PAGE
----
There are many ways to evaluate sources. The CRAPP test has been around since the mid-2000s, but doesn't work for the plethora of misinformation that is out now. For this reason, I've included other methods of evaluating information on this page--Newseum's E.S.C.A.P.E Junk News, the Sift technique, and Act Up!
Need to E.S.C.A.P.E. junk news? Use the six ways below to evaluate information. Created by NewseumEd, who provides "free learning tools on media literacy and our First Amendment Freedoms."
The SIFT method of media literacy and evaluation, created by Michael A. Caulfield of Washington State University, another great way to evaluate information. He has created a free online set of lessons and activities called Check, Please that is perfect for teens and adults. There are 5 lessons, each taking around 30 minutes to complete.
SIFT stands for:
Read more about Caulfield's ideas at his blog, Hapgood.
If you want to judge whether a source is reliable, take the CRAAP Test. This is a series of questions about the source's Currency, Relevance, Authority, Accuracy, and Purpose.
Not living up to all of these criteria doesn't automatically make a source "bad." But a source should meet most of these criteria, and it's important to recognize when a source doesn't pass the CRAAP Test.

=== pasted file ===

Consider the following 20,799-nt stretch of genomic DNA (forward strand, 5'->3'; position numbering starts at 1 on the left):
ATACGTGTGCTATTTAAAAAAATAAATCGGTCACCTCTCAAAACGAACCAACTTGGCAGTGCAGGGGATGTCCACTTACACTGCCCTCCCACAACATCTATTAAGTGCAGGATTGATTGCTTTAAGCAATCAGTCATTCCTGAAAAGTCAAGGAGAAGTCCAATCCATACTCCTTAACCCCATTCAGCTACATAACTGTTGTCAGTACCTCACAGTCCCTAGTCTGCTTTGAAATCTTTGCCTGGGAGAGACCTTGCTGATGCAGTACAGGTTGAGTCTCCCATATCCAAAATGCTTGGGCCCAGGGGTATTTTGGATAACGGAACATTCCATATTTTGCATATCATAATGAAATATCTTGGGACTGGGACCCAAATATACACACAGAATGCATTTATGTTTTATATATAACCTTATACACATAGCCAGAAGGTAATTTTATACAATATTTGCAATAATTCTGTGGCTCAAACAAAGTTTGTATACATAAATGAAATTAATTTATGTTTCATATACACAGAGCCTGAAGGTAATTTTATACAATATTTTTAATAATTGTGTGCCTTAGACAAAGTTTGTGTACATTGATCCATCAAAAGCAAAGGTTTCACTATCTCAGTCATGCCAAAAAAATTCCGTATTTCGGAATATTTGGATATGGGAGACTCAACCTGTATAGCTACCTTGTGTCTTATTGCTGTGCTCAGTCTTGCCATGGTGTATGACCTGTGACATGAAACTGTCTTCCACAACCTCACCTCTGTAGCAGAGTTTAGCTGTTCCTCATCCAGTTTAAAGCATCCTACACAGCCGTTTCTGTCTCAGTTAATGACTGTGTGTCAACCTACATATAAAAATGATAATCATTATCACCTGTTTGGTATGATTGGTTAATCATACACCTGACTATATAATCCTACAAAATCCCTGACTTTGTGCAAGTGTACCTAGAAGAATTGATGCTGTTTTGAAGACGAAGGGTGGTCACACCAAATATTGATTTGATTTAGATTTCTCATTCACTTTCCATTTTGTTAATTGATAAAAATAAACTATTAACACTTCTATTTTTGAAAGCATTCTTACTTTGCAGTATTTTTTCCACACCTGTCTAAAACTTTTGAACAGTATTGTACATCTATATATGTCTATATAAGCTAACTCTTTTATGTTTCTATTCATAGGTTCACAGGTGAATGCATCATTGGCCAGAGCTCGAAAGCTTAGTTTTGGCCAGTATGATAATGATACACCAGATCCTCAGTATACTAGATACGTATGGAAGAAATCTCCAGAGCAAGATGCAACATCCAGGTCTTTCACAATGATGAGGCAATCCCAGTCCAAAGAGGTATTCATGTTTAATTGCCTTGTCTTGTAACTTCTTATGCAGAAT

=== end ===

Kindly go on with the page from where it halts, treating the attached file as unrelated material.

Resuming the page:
The ACT UP Method - Created by Dawn Stahura, a research and instruction librarian at Salem State University
Author - Who wrote the resource? Who are they? Background information matters. Why did the author write it? What's the intent?
Currency - When was this resource written? When was it published? Does this resource fit into the currency of your topic?
Truth - How accurate is this information? Can you verify any of the claims in other sources? Are there typos and spelling mistakes? Can you verify the claims made? If the language seems wild or scandalous with lots of !!!!, don't use it.
Unbiased - There is no such thing as unbiased since we all have them. But is this article impartial? Are they upfront with their bias/point-of-view?Who funded the research? Are their conflicts of interest? Is the information presented to sway the audience to a particular point of view? Are you only selecting items that confirm your OWN biases?
Privilege - Check the privilege of the author(s). Are they all white men? Are they the only folx who might write or publish on this topic? Who is missing in this conversation? Critically evaluate the subject terms associated with each resource you found. How are they described? What are the inherent biases? What can you find in open access journals, blogs, or zines that are more inclusive?
Use Stahura's Infographic to find out more information about each step or check out her research guide about Act Up! Want to read how the Act Up! evolved out of CRAAP? Stahura's explains her thought process here: Stahura, D. (2018). ACT UP for evaluating sources: Pushing against privilege. College & Research Libraries News, 79(10), 551. doi:https://doi.org/10.5860/crln.79.10.551
Don't forget about evaluating "fake news" either! Everyone talks about it, but did you know that your social media feeds are full of fake news? Take a look at the documents below for tips on identifying fake news.
Types of Fake News: Parody/Joke Sites, News Imposter Sites, Fake News Sites, Sites that Contain Some Fake News
Still have questions about fake news? Take a look at this article by Steve Inskeep from NPR: "A Finder's Guide To Facts."